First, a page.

Point Loma’s Augie Felando, longtime leader of San Diego tuna industry, dies at 94

August "Augie" Felando
August “Augie” Felando of Point Loma retired in 1991 after 31 years as president of the American Tunaboat Association.
(Nelvin C. Cepeda / The San Diego Union-Tribune)

The head of the American Tunaboat Association battled foreign competition and environmentalists in an effort to keep the once-thriving fishing community afloat.


Fisherman, lawyer and lobbyist Augie Felando spent his working years in and around the ocean, navigating waves both literal and figurative in support of San Diego’s embattled tuna industry.

He advised government regulators on tariffs and treaties. He helped the fleet transition to more-productive fishing techniques. He argued with environmentalists about the efficacy of “dolphin-safe” laws. He publicly chided foreign countries that seized American vessels in territorial disputes.

“The sea, that was his life,” said his daughter Juliann Felando Ford.

Felando died June 20 at his home in Point Loma. He was 94.

Felando also wrote books and articles about maritime history, supported the Cabrillo National Monument in Point Loma named in honor of ocean explorer Juan Rodriguez Cabrillo and hosted epic fish dinners for family holiday gatherings.

Born Feb. 11, 1929, in San Pedro, August John Felando was the eldest son of father August, whose family came from what is now Croatia, and mother Jesusa, whose roots were in the Basque region of Spain.

As a teenager, he began fishing on family-owned sardine and tuna boats. That was during World War II, so he was told to keep an eye out for Japanese submarines while he was minding the lines.

Tuna boats are tied up indefinitely at Campbell Boat Yard in San Diego in 1951.
These tuna boats were some of the 18 tied up indefinitely at Campbell Boat Yard in San Diego in 1951, their operators unable to compete with Japanese fishermen under low tariffs on imported seafood.

He became part owner of a bait boat while he attended Loyola University to become a lawyer. He met his future wife, Ann Fritzsche, a student at Marymount College, around that time. They were married in 1958, and he began working for a firm in Los Angeles that specialized in admiralty law.

Many of the cases took him to San Diego, where he got to know members of the American Tunaboat Association, which started in 1917 and is based here. In 1960, he was hired to run the organization and stayed for 31 years.

Augie Felando is pictured in 1979.

Settling in Point Loma, he and his wife raised five children and came to love their adopted hometown enough to buy season tickets for the Chargers and Padres.

But times were hard for the tuna industry, and getting harder. A fleet of what once had been more than 200 boats was dwindling amid competition from lower-priced foreign catches. Canneries were closing and moving to countries where labor was cheaper.

Felando helped boat owners shift from pole-and-line fishing to purse-seine nets, a transition that increased production and was adopted by other crews around the world.

“We changed the world in this town,” Felando once told the Evening Tribune. “We revolutionized the fishing of tuna so you can have an inexpensive can of tuna today.”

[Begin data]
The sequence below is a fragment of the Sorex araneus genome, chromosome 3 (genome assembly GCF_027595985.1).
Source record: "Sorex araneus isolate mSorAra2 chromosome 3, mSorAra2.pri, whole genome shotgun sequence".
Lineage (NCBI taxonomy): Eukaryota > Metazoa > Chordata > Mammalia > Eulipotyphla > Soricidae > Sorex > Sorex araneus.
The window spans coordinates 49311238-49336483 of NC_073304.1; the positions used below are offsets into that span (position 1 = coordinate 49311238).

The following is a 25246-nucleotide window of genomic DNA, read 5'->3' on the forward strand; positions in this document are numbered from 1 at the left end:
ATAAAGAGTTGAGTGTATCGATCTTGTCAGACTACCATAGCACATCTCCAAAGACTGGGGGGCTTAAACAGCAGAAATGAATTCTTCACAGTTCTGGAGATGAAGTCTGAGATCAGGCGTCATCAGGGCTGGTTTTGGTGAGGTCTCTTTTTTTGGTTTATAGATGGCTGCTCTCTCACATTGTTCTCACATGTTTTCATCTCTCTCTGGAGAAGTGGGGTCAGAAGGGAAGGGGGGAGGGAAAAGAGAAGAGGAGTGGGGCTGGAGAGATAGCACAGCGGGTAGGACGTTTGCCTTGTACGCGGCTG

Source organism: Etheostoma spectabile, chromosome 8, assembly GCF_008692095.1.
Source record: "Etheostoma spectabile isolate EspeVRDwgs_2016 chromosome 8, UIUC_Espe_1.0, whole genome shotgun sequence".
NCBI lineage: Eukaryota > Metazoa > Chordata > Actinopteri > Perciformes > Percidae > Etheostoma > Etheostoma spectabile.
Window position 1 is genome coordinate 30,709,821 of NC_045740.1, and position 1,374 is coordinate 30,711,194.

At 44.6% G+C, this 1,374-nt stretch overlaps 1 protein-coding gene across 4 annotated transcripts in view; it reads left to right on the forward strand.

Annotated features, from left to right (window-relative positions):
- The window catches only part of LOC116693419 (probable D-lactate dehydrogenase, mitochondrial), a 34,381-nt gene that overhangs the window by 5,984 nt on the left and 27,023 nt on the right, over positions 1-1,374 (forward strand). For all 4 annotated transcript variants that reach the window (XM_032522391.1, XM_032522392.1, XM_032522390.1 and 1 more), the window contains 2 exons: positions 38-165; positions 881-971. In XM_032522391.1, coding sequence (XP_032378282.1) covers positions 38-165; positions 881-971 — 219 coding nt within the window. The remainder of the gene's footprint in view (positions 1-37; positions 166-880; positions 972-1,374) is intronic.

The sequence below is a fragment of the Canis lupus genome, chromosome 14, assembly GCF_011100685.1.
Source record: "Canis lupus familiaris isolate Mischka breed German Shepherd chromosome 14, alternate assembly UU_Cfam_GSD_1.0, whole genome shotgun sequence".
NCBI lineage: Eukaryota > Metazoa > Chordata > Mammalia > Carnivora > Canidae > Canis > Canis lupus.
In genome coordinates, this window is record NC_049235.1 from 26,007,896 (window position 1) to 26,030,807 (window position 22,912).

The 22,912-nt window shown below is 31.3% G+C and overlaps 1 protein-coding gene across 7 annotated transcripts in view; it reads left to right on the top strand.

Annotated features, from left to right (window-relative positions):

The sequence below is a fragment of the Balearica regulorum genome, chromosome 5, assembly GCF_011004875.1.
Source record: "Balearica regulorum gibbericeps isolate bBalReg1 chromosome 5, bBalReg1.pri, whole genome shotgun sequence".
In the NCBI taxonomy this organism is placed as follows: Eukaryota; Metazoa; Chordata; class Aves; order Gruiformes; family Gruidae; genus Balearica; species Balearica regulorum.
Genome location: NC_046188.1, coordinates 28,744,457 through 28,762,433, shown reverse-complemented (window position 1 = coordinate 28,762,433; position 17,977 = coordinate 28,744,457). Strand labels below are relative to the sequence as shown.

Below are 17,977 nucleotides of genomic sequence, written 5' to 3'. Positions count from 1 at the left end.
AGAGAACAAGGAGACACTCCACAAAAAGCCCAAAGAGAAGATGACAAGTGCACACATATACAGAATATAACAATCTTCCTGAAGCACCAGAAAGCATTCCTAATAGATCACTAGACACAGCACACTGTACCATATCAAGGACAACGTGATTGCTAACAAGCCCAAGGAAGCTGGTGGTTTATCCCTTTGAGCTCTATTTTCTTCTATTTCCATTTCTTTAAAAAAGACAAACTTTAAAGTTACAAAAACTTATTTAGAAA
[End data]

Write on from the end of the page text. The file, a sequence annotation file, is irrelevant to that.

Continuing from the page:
Other challenges lingered. Dozens of American tuna boats were seized over the years in foreign waters. An undercover film documented the deaths of dolphins in seine nets, and that led to public outcry, rule changes and eventually “dolphin-safe” labels on tuna cans. Fishing treaties had to be negotiated and renegotiated.

Felando was involved in all of it, quoted regularly in news coverage. He testified at congressional hearings in Washington, D.C., and participated in a United Nations “Law of the Sea” conference.

“He did a terrific job and was well thought of by people on all sides,” said Kenny Alameda, a longtime friend who worked in the tuna industry. “More than anything else, he was a gentleman who carried himself well, no matter the situation.”

When Felando retired in 1991, he lamented the decline of the U.S. tuna fleet, which by then was down to 57 vessels, 42 of them home-ported in San Diego. “We’re doing a lot of stupid things to push this industry out of this country,” he said.

John Hlavac, foreman at StarKist's fish dock on Shelter Island, helps unload a catch of albacore.
John Hlavac, foreman at StarKist’s fish dock on Shelter Island, helps unload a catch of albacore in November 1978.
(George Smith)

In retirement, he pursued a variety of passions, including painting, cooking and walking. He co-authored a 2011 book, “The Tuna/Porpoise Controversy,” which discussed many of the issues and trends affecting fishing crews.

His survivors include a brother, Gregory Felando of Port Angeles, Wash.; five children, August Felando of Calexico, Juliann Felando Ford (and husband Jack) of Rancho Santa Fe, Martin Felando of New York, Suzanne Felando of San Diego and Stephen Felando of Mammoth Lakes; and six grandchildren.

He was predeceased by Ann, his wife of 56 years; and a brother, Phil.

A rosary is scheduled for 11 a.m. Saturday, July 8, at St. Agnes Catholic Church, 1140 Evergreen St., Point Loma, followed by a funeral Mass at 11 a.m. Saturday, July 22, at Church of the Nativity, 6309 El Apajo, Rancho Santa Fe.

The family suggests the Croatia Lacrosse Foundation as the recipient of memorial donations to honor Felando’s heritage and his love of athletics.


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